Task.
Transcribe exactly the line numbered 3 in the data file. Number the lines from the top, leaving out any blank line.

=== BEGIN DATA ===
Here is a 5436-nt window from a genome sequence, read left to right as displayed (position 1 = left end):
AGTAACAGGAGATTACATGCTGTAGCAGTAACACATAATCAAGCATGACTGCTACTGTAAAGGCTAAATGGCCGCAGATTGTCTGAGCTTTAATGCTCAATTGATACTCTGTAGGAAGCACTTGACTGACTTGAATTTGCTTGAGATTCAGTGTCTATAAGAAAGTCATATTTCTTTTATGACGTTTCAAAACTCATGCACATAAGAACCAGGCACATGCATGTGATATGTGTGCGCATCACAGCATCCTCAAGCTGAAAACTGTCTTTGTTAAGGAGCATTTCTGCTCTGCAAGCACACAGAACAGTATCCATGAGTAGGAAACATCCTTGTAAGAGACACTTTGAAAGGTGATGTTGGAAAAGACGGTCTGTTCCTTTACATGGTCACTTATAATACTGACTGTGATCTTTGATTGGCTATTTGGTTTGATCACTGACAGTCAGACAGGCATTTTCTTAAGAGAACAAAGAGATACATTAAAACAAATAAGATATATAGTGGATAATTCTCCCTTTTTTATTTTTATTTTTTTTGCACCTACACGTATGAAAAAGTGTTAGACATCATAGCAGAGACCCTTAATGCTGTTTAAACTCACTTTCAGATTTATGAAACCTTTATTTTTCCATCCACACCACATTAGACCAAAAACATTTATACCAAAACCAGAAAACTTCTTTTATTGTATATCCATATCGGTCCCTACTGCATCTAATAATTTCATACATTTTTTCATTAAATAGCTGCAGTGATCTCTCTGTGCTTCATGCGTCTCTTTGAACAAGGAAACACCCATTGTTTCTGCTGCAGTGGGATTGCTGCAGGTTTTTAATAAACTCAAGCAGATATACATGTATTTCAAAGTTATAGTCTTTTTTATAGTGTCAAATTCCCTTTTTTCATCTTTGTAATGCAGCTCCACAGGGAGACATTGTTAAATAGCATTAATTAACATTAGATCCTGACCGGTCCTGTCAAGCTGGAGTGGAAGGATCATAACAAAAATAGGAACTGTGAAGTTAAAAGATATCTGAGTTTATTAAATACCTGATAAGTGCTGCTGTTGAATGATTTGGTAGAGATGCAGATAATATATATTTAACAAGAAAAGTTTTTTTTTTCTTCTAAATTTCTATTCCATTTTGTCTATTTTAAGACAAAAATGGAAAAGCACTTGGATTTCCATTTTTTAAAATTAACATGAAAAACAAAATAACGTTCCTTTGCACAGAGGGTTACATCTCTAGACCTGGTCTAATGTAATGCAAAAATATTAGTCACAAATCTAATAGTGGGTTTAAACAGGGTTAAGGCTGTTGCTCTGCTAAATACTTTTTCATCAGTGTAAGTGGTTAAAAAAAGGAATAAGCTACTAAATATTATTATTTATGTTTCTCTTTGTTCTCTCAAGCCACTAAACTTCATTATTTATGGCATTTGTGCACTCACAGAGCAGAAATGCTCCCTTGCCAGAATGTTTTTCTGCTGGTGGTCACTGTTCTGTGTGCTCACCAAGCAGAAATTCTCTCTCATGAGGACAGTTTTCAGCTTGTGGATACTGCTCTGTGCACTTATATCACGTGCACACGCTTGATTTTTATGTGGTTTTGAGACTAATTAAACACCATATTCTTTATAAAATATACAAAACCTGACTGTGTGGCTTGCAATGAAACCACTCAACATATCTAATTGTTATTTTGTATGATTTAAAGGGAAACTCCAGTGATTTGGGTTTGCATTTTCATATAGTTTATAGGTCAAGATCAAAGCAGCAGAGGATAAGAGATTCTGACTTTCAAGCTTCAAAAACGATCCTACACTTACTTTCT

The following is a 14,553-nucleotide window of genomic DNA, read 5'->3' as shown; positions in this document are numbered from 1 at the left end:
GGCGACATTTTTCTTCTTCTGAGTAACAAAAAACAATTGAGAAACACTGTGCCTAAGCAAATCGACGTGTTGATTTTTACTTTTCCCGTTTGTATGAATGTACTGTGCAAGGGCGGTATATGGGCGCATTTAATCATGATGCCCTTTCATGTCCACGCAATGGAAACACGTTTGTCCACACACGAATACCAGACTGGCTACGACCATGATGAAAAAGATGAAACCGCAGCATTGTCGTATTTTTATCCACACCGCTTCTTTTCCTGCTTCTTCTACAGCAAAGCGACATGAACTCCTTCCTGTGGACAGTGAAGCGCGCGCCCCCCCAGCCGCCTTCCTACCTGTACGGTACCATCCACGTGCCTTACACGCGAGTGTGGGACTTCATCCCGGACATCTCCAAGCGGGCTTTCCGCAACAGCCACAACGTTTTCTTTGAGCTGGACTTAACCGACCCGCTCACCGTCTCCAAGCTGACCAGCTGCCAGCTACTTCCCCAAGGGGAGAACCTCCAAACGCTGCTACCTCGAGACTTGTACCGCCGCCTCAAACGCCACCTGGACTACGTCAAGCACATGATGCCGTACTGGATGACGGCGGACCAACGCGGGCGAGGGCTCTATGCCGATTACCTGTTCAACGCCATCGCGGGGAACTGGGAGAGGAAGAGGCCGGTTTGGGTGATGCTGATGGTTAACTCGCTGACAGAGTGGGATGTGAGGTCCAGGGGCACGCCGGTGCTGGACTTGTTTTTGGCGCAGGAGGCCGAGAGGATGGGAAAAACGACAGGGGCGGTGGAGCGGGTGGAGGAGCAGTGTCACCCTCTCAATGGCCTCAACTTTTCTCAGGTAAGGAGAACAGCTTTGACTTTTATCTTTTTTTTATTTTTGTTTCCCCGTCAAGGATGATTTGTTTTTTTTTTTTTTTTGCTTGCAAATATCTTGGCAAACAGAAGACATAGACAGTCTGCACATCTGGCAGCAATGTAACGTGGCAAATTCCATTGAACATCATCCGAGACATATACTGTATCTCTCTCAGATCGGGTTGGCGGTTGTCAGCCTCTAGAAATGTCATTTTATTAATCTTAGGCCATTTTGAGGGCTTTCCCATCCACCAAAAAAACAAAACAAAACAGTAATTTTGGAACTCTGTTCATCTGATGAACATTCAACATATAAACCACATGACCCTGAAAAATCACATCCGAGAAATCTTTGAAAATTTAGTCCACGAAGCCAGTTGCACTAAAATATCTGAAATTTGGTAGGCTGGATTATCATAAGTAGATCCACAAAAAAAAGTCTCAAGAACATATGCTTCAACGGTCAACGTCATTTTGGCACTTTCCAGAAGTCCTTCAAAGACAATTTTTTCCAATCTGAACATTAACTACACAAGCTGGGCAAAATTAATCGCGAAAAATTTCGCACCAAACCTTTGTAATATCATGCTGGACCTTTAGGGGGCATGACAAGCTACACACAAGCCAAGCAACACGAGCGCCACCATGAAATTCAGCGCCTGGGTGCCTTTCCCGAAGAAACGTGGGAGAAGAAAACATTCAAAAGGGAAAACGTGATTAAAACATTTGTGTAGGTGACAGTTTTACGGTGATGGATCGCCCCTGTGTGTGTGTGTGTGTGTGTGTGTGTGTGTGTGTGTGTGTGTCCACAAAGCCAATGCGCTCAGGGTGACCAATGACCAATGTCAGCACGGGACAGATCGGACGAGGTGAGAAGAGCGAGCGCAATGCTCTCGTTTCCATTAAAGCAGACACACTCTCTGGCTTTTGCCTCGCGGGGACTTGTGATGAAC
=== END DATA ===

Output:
The following is a 14,553-nucleotide window of genomic DNA, read 5'->3' as shown; positions in this document are numbered from 1 at the left end: